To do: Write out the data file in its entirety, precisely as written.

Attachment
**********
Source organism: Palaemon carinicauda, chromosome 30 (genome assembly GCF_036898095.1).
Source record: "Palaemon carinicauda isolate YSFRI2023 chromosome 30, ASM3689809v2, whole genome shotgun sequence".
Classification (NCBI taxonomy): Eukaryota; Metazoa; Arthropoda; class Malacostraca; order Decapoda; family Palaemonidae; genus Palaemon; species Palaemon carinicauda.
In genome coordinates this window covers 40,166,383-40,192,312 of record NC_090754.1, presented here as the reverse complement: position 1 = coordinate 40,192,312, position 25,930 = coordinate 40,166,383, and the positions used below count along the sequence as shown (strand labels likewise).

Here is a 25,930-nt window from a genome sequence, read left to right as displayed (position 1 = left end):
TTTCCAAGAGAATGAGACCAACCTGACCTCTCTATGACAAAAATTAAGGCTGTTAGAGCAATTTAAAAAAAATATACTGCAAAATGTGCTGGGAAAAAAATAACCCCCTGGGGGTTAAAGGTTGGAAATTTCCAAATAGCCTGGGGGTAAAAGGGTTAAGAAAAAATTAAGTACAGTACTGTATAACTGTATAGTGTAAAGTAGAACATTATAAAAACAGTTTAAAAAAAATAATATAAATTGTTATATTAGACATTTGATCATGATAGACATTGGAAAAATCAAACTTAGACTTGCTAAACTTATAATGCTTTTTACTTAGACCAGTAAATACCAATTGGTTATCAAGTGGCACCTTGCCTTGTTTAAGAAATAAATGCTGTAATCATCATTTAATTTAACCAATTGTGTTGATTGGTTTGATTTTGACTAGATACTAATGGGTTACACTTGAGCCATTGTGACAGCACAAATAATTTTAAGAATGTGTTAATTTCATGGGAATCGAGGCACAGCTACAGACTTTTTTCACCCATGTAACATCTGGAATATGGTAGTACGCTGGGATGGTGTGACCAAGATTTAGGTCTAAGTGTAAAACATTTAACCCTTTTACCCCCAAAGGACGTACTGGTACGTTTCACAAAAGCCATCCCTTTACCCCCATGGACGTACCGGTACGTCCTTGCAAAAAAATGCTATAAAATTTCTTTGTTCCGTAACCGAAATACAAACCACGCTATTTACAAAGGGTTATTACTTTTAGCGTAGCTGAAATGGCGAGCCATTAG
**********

Source organism: Palaemon carinicauda, chromosome 30 (genome assembly GCF_036898095.1).
Source record: "Palaemon carinicauda isolate YSFRI2023 chromosome 30, ASM3689809v2, whole genome shotgun sequence".
Classification (NCBI taxonomy): Eukaryota; Metazoa; Arthropoda; class Malacostraca; order Decapoda; family Palaemonidae; genus Palaemon; species Palaemon carinicauda.
In genome coordinates this window covers 40,166,383-40,192,312 of record NC_090754.1, presented here as the reverse complement: position 1 = coordinate 40,192,312, position 25,930 = coordinate 40,166,383, and the positions used below count along the sequence as shown (strand labels likewise).

Here is a 25,930-nt window from a genome sequence, read left to right as displayed (position 1 = left end):
TTTCCAAGAGAATGAGACCAACCTGACCTCTCTATGACAAAAATTAAGGCTGTTAGAGCAATTTAAAAAAAATATACTGCAAAATGTGCTGGGAAAAAAATAACCCCCTGGGGGTTAAAGGTTGGAAATTTCCAAATAGCCTGGGGGTAAAAGGGTTAAGAAAAAATTAAGTACAGTACTGTATAACTGTATAGTGTAAAGTAGAACATTATAAAAACAGTTTAAAAAAAATAATATAAATTGTTATATTAGACATTTGATCATGATAGACATTGGAAAAATCAAACTTAGACTTGCTAAACTTATAATGCTTTTTACTTAGACCAGTAAATACCAATTGGTTATCAAGTGGCACCTTGCCTTGTTTAAGAAATAAATGCTGTAATCATCATTTAATTTAACCAATTGTGTTGATTGGTTTGATTTTGACTAGATACTAATGGGTTACACTTGAGCCATTGTGACAGCACAAATAATTTTAAGAATGTGTTAATTTCATGGGAATCGAGGCACAGCTACAGACTTTTTTCACCCATGTAACATCTGGAATATGGTAGTACGCTGGGATGGTGTGACCAAGATTTAGGTCTAAGTGTAAAACATTTAACCCTTTTACCCCCAAAGGACGTACTGGTACGTTTCACAAAAGCCATCCCTTTACCCCCATGGACGTACCGGTACGTCCTTGCAAAAAAATGCTATAAAATTTCTTTGTTCCGTAACCGAAATACAAACCACGCTATTTACAAAGGGTTATTACTTTTAGCGTAGCTGAAATGGCGAGCCATTAG